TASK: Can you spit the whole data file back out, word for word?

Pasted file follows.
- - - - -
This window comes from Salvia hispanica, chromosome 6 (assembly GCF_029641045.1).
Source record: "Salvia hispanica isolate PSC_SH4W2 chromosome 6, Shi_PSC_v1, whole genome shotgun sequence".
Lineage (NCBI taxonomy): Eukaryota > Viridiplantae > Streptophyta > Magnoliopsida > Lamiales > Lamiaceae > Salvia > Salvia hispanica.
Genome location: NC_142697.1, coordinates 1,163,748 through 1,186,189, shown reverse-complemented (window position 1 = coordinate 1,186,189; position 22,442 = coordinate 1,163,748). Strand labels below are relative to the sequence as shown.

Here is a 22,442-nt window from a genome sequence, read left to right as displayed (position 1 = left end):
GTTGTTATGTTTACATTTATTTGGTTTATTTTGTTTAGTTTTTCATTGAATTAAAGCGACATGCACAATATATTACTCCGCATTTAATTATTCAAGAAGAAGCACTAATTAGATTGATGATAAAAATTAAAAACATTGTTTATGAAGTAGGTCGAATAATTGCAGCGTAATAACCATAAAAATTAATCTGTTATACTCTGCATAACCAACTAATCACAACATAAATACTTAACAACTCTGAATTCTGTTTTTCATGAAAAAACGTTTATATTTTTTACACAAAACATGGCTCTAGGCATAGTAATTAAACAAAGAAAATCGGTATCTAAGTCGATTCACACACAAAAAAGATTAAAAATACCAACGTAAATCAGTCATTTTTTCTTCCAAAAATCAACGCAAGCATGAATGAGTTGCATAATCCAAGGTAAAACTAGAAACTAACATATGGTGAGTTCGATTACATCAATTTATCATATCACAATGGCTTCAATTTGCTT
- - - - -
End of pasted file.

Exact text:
This window comes from Salvia hispanica, chromosome 6 (assembly GCF_029641045.1).
Source record: "Salvia hispanica isolate PSC_SH4W2 chromosome 6, Shi_PSC_v1, whole genome shotgun sequence".
Lineage (NCBI taxonomy): Eukaryota > Viridiplantae > Streptophyta > Magnoliopsida > Lamiales > Lamiaceae > Salvia > Salvia hispanica.
Genome location: NC_142697.1, coordinates 1,163,748 through 1,186,189, shown reverse-complemented (window position 1 = coordinate 1,186,189; position 22,442 = coordinate 1,163,748). Strand labels below are relative to the sequence as shown.

Here is a 22,442-nt window from a genome sequence, read left to right as displayed (position 1 = left end):
GTTGTTATGTTTACATTTATTTGGTTTATTTTGTTTAGTTTTTCATTGAATTAAAGCGACATGCACAATATATTACTCCGCATTTAATTATTCAAGAAGAAGCACTAATTAGATTGATGATAAAAATTAAAAACATTGTTTATGAAGTAGGTCGAATAATTGCAGCGTAATAACCATAAAAATTAATCTGTTATACTCTGCATAACCAACTAATCACAACATAAATACTTAACAACTCTGAATTCTGTTTTTCATGAAAAAACGTTTATATTTTTTACACAAAACATGGCTCTAGGCATAGTAATTAAACAAAGAAAATCGGTATCTAAGTCGATTCACACACAAAAAAGATTAAAAATACCAACGTAAATCAGTCATTTTTTCTTCCAAAAATCAACGCAAGCATGAATGAGTTGCATAATCCAAGGTAAAACTAGAAACTAACATATGGTGAGTTCGATTACATCAATTTATCATATCACAATGGCTTCAATTTGCTT